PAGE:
Using metaphors to explain how pain works One of the original reasons I started this blog was to get the word out about the various pain scientists and educators whose work has touched my life (including, but not limited to, Neil Pearson and Lorimer Moseley). From them, I've learned that pain isn't here to make … Continue reading The story of my wrist, and the pot of boiling water (Finally, my own pain science metaphor!).
As I try to get braver about sharing this blog with the people in my everyday life (it's been relatively secret up until now), I want to be sure I'm clear about the fact that there are absolutely still days when I'm in pain. The purpose of my blog is not to tell you I've … Continue reading What’s in my chronic pain toolkit?
When I first started this blog back in 2012, I kept it largely a secret from the people in my life. I wanted to help people struggling with the same things I’d been through, but I was afraid of the consequences of putting so much personal information online. After all, wasn’t putting a long list … Continue reading Maybe my weaknesses aren’t weaknesses. Maybe they are strengths.
https://www.youtube.com/watch?v=NdFJOcaVDYU I've been writing about some heavy stuff recently, so I thought it would be a good time to share something that makes me feel really hopeful: Christopher deCharms is a neuroscientist and entrepreneur who, along with other prominent researchers such as Dr. Sean Mackey, is paving the way towards using brain imaging to study … Continue reading Christopher deCharms: A look inside the brain in real time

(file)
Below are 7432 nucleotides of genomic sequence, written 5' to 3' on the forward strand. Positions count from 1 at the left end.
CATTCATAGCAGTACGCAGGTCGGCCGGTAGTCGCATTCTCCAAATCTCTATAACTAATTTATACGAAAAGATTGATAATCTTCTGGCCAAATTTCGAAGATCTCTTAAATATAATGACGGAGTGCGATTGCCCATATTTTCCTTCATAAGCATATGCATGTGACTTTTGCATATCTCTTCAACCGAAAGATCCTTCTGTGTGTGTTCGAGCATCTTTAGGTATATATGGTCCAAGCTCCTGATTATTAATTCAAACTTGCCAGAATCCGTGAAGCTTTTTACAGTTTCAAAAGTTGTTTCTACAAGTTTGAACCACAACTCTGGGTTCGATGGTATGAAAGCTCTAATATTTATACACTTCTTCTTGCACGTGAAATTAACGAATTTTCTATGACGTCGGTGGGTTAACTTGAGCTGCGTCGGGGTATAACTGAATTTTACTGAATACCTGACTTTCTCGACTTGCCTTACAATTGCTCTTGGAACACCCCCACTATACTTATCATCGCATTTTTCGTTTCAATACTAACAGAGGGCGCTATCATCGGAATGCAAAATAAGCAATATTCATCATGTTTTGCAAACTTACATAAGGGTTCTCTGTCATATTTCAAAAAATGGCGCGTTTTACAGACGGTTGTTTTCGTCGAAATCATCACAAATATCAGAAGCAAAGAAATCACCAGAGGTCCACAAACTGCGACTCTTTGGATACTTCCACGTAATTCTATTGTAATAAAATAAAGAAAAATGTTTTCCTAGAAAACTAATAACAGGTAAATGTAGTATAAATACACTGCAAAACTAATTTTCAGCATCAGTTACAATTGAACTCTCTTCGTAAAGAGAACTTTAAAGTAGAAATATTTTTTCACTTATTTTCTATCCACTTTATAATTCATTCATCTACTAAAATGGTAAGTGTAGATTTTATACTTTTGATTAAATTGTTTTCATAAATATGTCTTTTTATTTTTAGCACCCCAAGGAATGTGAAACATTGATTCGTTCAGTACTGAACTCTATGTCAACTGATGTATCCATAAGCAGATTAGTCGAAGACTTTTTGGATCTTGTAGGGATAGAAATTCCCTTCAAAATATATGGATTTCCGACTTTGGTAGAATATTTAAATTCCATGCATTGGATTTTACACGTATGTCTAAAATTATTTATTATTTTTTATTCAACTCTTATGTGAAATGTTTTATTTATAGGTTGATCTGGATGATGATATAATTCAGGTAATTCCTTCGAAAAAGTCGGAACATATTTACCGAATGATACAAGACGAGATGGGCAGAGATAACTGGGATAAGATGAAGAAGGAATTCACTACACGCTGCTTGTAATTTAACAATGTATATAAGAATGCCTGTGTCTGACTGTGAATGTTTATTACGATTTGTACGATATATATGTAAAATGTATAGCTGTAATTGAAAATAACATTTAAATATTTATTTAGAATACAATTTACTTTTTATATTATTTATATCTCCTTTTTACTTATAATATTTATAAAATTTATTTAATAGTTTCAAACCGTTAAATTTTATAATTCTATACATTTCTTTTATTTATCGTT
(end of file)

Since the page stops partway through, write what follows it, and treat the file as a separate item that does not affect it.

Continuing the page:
My friend C. once wrote that vulnerability does not always have to mean a state of weakness: In order to function in my everyday life, I have to be vulnerable and explain why my body “doesn’t show up” when it needs to and that sometimes exposes me to feelings of powerlessness. At the same time, it exposes … Continue reading The things I don’t have easy answers for
I recently discovered this super thought-provoking article article from Neil Pearson on the positive effects of acute stress on the body. We normally think of stress in as the chronic, ongoing stress that continues for weeks on end, taking a toll on our body in the process. However, there are ways in which acute stress-- … Continue reading Neil Pearson on the benefits of acute stress
Tonight, I'm going to try out a type of post I've been wanting to write for a while: taking a scientific journal article on central sensitization, and translating it into plain English for my readers. I got the idea from Paul Ingraham of PainScience.com. He has a fantastic "jargon-to-English" article on central sensitization on his … Continue reading Let’s give this a whirl: explaining a scientific article in plain English